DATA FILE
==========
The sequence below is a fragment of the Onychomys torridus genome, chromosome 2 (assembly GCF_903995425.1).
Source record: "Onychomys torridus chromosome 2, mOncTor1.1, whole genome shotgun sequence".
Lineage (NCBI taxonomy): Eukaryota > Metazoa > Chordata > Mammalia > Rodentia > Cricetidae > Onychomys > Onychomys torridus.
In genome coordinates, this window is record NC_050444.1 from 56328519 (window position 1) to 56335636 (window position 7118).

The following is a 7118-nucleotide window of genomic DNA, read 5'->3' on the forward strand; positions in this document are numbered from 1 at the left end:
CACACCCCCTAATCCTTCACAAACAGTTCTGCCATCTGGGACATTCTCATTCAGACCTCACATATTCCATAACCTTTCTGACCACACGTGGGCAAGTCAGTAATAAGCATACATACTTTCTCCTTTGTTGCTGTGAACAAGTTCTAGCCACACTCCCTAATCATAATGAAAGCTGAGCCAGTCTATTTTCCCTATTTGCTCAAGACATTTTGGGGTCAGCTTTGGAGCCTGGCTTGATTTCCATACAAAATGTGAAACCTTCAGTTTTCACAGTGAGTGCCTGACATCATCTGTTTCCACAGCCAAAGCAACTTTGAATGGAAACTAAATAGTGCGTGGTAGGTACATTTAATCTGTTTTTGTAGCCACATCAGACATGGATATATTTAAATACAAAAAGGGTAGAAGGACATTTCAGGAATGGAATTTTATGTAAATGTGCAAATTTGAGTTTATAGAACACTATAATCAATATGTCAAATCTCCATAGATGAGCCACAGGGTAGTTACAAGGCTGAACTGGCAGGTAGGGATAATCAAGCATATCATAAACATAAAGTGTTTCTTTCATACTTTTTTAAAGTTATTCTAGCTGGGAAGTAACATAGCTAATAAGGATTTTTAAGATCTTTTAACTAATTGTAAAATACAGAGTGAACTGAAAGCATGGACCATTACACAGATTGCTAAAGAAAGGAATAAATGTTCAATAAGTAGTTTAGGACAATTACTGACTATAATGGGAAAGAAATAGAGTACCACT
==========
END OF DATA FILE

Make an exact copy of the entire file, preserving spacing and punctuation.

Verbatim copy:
The sequence below is a fragment of the Onychomys torridus genome, chromosome 2 (assembly GCF_903995425.1).
Source record: "Onychomys torridus chromosome 2, mOncTor1.1, whole genome shotgun sequence".
Lineage (NCBI taxonomy): Eukaryota > Metazoa > Chordata > Mammalia > Rodentia > Cricetidae > Onychomys > Onychomys torridus.
In genome coordinates, this window is record NC_050444.1 from 56328519 (window position 1) to 56335636 (window position 7118).

The following is a 7118-nucleotide window of genomic DNA, read 5'->3' on the forward strand; positions in this document are numbered from 1 at the left end:
CACACCCCCTAATCCTTCACAAACAGTTCTGCCATCTGGGACATTCTCATTCAGACCTCACATATTCCATAACCTTTCTGACCACACGTGGGCAAGTCAGTAATAAGCATACATACTTTCTCCTTTGTTGCTGTGAACAAGTTCTAGCCACACTCCCTAATCATAATGAAAGCTGAGCCAGTCTATTTTCCCTATTTGCTCAAGACATTTTGGGGTCAGCTTTGGAGCCTGGCTTGATTTCCATACAAAATGTGAAACCTTCAGTTTTCACAGTGAGTGCCTGACATCATCTGTTTCCACAGCCAAAGCAACTTTGAATGGAAACTAAATAGTGCGTGGTAGGTACATTTAATCTGTTTTTGTAGCCACATCAGACATGGATATATTTAAATACAAAAAGGGTAGAAGGACATTTCAGGAATGGAATTTTATGTAAATGTGCAAATTTGAGTTTATAGAACACTATAATCAATATGTCAAATCTCCATAGATGAGCCACAGGGTAGTTACAAGGCTGAACTGGCAGGTAGGGATAATCAAGCATATCATAAACATAAAGTGTTTCTTTCATACTTTTTTAAAGTTATTCTAGCTGGGAAGTAACATAGCTAATAAGGATTTTTAAGATCTTTTAACTAATTGTAAAATACAGAGTGAACTGAAAGCATGGACCATTACACAGATTGCTAAAGAAAGGAATAAATGTTCAATAAGTAGTTTAGGACAATTACTGACTATAATGGGAAAGAAATAGAGTACCACT